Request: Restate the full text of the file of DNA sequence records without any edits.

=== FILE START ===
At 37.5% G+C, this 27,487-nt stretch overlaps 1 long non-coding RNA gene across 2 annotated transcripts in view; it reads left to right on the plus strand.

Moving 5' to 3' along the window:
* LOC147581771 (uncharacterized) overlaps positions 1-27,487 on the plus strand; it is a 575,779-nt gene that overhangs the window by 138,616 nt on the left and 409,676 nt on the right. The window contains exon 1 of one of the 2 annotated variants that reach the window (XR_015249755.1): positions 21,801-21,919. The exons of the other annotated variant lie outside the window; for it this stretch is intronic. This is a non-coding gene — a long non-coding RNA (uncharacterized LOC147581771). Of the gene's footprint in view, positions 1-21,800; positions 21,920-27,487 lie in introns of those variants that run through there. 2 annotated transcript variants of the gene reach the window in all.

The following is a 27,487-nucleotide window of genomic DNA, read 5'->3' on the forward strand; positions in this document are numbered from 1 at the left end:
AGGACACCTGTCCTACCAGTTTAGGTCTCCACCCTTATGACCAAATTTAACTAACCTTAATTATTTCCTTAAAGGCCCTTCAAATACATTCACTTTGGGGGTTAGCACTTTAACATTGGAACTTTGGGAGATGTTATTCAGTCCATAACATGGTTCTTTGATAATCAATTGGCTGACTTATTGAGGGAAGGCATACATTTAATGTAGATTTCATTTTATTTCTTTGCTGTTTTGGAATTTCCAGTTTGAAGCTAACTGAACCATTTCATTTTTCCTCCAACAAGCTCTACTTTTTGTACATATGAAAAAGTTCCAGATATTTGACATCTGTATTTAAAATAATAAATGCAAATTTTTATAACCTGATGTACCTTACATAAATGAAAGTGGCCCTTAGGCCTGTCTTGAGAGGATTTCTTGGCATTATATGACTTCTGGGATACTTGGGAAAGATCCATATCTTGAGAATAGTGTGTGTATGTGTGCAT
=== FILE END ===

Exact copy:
At 37.5% G+C, this 27,487-nt stretch overlaps 1 long non-coding RNA gene across 2 annotated transcripts in view; it reads left to right on the plus strand.

Moving 5' to 3' along the window:
* LOC147581771 (uncharacterized) overlaps positions 1-27,487 on the plus strand; it is a 575,779-nt gene that overhangs the window by 138,616 nt on the left and 409,676 nt on the right. The window contains exon 1 of one of the 2 annotated variants that reach the window (XR_015249755.1): positions 21,801-21,919. The exons of the other annotated variant lie outside the window; for it this stretch is intronic. This is a non-coding gene — a long non-coding RNA (uncharacterized LOC147581771). Of the gene's footprint in view, positions 1-21,800; positions 21,920-27,487 lie in introns of those variants that run through there. 2 annotated transcript variants of the gene reach the window in all.

The following is a 27,487-nucleotide window of genomic DNA, read 5'->3' on the forward strand; positions in this document are numbered from 1 at the left end:
AGGACACCTGTCCTACCAGTTTAGGTCTCCACCCTTATGACCAAATTTAACTAACCTTAATTATTTCCTTAAAGGCCCTTCAAATACATTCACTTTGGGGGTTAGCACTTTAACATTGGAACTTTGGGAGATGTTATTCAGTCCATAACATGGTTCTTTGATAATCAATTGGCTGACTTATTGAGGGAAGGCATACATTTAATGTAGATTTCATTTTATTTCTTTGCTGTTTTGGAATTTCCAGTTTGAAGCTAACTGAACCATTTCATTTTTCCTCCAACAAGCTCTACTTTTTGTACATATGAAAAAGTTCCAGATATTTGACATCTGTATTTAAAATAATAAATGCAAATTTTTATAACCTGATGTACCTTACATAAATGAAAGTGGCCCTTAGGCCTGTCTTGAGAGGATTTCTTGGCATTATATGACTTCTGGGATACTTGGGAAAGATCCATATCTTGAGAATAGTGTGTGTATGTGTGCAT